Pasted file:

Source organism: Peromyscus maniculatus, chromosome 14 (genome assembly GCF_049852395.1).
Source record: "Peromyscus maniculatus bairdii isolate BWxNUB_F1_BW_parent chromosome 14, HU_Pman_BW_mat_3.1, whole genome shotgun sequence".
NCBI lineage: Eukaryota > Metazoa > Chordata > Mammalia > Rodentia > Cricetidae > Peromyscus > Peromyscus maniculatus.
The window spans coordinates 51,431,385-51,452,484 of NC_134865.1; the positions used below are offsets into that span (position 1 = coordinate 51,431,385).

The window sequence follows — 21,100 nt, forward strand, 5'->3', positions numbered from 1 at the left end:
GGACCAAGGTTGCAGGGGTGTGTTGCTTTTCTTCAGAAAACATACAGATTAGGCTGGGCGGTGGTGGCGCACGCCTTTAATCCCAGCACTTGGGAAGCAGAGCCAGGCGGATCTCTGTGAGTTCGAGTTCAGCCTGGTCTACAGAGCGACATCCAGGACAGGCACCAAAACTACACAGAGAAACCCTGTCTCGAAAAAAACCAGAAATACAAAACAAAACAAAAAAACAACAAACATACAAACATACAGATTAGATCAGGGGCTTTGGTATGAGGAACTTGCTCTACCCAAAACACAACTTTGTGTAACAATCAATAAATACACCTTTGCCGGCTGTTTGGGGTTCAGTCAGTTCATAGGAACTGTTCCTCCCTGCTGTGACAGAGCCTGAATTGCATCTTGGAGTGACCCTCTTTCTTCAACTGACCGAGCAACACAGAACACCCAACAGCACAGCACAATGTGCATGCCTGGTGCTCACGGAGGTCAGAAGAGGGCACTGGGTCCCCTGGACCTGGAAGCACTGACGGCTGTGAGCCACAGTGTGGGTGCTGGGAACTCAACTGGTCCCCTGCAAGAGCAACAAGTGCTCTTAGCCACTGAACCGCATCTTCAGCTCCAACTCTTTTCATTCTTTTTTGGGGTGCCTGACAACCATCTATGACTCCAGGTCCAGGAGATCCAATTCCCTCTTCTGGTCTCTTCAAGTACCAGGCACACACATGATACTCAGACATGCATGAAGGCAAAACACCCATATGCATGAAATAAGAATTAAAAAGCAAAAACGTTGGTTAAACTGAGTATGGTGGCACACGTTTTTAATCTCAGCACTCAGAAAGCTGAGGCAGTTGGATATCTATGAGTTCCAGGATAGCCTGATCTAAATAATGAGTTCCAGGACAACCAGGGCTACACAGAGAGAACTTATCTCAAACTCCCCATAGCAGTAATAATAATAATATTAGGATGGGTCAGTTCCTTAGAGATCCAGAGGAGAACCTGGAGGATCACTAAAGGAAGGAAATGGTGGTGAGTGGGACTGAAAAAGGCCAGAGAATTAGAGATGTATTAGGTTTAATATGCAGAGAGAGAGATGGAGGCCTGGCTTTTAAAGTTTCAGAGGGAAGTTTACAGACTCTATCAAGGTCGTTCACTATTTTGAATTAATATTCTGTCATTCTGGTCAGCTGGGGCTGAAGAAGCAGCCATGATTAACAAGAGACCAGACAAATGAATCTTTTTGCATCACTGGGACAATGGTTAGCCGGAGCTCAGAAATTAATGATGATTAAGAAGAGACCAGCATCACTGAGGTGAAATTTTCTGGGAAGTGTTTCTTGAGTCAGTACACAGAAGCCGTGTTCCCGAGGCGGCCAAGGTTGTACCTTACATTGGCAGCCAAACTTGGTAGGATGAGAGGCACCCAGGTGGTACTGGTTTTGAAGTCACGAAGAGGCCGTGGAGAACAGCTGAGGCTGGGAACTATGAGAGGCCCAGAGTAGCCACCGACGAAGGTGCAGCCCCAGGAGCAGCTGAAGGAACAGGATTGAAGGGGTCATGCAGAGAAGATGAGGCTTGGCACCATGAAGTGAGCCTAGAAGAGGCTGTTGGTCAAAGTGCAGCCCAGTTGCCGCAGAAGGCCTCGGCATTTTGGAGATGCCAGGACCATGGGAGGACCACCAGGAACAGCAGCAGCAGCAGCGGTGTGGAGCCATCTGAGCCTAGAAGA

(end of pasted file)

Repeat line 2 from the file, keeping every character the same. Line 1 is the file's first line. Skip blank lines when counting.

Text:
Source record: "Peromyscus maniculatus bairdii isolate BWxNUB_F1_BW_parent chromosome 14, HU_Pman_BW_mat_3.1, whole genome shotgun sequence".